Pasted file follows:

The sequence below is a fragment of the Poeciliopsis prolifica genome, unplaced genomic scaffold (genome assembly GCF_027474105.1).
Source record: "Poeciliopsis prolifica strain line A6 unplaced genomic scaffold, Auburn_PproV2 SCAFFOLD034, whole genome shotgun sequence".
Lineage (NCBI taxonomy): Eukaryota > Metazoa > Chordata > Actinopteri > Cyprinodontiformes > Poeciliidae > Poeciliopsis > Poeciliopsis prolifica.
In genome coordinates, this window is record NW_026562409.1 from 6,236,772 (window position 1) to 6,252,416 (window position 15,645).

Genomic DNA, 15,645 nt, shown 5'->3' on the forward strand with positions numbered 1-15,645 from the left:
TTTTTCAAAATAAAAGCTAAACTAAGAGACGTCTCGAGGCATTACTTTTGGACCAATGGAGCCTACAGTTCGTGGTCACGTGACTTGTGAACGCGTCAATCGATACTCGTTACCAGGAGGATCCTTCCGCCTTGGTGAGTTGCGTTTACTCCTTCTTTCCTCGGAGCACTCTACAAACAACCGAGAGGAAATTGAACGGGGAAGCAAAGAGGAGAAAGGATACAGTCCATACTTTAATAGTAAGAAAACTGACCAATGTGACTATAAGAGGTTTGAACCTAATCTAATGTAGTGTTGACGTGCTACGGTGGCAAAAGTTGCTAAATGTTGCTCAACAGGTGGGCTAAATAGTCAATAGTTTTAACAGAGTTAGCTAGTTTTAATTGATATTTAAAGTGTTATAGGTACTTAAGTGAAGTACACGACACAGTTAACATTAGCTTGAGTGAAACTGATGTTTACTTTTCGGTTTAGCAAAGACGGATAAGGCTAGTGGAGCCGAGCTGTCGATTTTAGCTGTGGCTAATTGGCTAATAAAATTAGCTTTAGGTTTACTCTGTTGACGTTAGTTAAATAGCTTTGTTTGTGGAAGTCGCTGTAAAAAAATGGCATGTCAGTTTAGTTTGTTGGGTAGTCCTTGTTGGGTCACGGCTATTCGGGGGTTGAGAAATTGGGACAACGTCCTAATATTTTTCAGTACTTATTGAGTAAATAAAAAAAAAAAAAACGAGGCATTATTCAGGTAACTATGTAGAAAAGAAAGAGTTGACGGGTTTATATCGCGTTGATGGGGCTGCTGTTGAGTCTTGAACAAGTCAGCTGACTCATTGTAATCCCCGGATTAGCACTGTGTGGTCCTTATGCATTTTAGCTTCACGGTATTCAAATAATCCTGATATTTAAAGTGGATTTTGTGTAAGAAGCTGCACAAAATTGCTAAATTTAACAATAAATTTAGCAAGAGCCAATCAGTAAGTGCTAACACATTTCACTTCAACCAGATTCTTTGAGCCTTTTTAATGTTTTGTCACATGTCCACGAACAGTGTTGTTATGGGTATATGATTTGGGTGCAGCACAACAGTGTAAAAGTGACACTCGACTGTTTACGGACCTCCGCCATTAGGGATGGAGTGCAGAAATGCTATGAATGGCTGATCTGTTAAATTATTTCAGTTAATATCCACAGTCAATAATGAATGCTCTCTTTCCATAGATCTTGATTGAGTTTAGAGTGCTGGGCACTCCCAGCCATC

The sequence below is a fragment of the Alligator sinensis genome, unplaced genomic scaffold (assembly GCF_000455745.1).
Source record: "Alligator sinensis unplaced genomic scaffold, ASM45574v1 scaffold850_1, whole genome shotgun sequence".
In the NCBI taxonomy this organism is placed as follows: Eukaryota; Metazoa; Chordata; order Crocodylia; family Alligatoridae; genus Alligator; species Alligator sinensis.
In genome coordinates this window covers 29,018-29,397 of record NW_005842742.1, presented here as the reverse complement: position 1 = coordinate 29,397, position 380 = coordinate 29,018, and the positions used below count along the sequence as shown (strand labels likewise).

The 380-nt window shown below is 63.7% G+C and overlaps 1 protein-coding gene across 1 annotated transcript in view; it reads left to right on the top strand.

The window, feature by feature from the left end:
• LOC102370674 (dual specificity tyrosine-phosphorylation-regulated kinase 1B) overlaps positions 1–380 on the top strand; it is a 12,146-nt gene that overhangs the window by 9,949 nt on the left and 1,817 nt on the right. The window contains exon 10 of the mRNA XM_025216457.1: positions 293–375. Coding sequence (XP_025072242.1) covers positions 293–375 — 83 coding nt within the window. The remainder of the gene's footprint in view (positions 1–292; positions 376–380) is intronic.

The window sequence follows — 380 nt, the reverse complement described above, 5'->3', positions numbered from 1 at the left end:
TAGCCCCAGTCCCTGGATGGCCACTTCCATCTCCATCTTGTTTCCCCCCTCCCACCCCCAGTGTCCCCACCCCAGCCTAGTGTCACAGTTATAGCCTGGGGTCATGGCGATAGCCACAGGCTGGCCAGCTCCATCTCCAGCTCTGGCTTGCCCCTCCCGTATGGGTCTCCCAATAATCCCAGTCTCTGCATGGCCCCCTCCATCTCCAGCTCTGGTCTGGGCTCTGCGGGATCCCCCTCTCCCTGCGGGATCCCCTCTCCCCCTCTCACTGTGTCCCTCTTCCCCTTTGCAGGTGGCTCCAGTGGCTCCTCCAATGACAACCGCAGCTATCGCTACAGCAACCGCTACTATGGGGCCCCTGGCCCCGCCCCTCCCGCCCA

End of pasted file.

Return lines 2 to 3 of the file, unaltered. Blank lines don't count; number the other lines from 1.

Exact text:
Source record: "Poeciliopsis prolifica strain line A6 unplaced genomic scaffold, Auburn_PproV2 SCAFFOLD034, whole genome shotgun sequence".
Lineage (NCBI taxonomy): Eukaryota > Metazoa > Chordata > Actinopteri > Cyprinodontiformes > Poeciliidae > Poeciliopsis > Poeciliopsis prolifica.